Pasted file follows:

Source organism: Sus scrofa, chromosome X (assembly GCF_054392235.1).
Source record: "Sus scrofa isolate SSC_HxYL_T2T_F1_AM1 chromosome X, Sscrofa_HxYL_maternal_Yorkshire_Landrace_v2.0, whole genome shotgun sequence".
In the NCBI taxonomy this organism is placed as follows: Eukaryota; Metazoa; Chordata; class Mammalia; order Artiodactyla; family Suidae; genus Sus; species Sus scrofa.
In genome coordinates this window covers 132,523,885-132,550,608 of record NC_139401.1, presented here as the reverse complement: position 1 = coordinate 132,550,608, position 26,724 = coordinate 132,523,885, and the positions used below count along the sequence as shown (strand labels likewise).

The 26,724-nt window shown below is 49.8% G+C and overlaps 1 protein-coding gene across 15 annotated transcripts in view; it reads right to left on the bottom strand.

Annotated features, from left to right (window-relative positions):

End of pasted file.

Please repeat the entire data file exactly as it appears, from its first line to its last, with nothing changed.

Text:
Source organism: Sus scrofa, chromosome X (assembly GCF_054392235.1).
Source record: "Sus scrofa isolate SSC_HxYL_T2T_F1_AM1 chromosome X, Sscrofa_HxYL_maternal_Yorkshire_Landrace_v2.0, whole genome shotgun sequence".
In the NCBI taxonomy this organism is placed as follows: Eukaryota; Metazoa; Chordata; class Mammalia; order Artiodactyla; family Suidae; genus Sus; species Sus scrofa.
In genome coordinates this window covers 132,523,885-132,550,608 of record NC_139401.1, presented here as the reverse complement: position 1 = coordinate 132,550,608, position 26,724 = coordinate 132,523,885, and the positions used below count along the sequence as shown (strand labels likewise).

The 26,724-nt window shown below is 49.8% G+C and overlaps 1 protein-coding gene across 15 annotated transcripts in view; it reads right to left on the bottom strand.

Annotated features, from left to right (window-relative positions):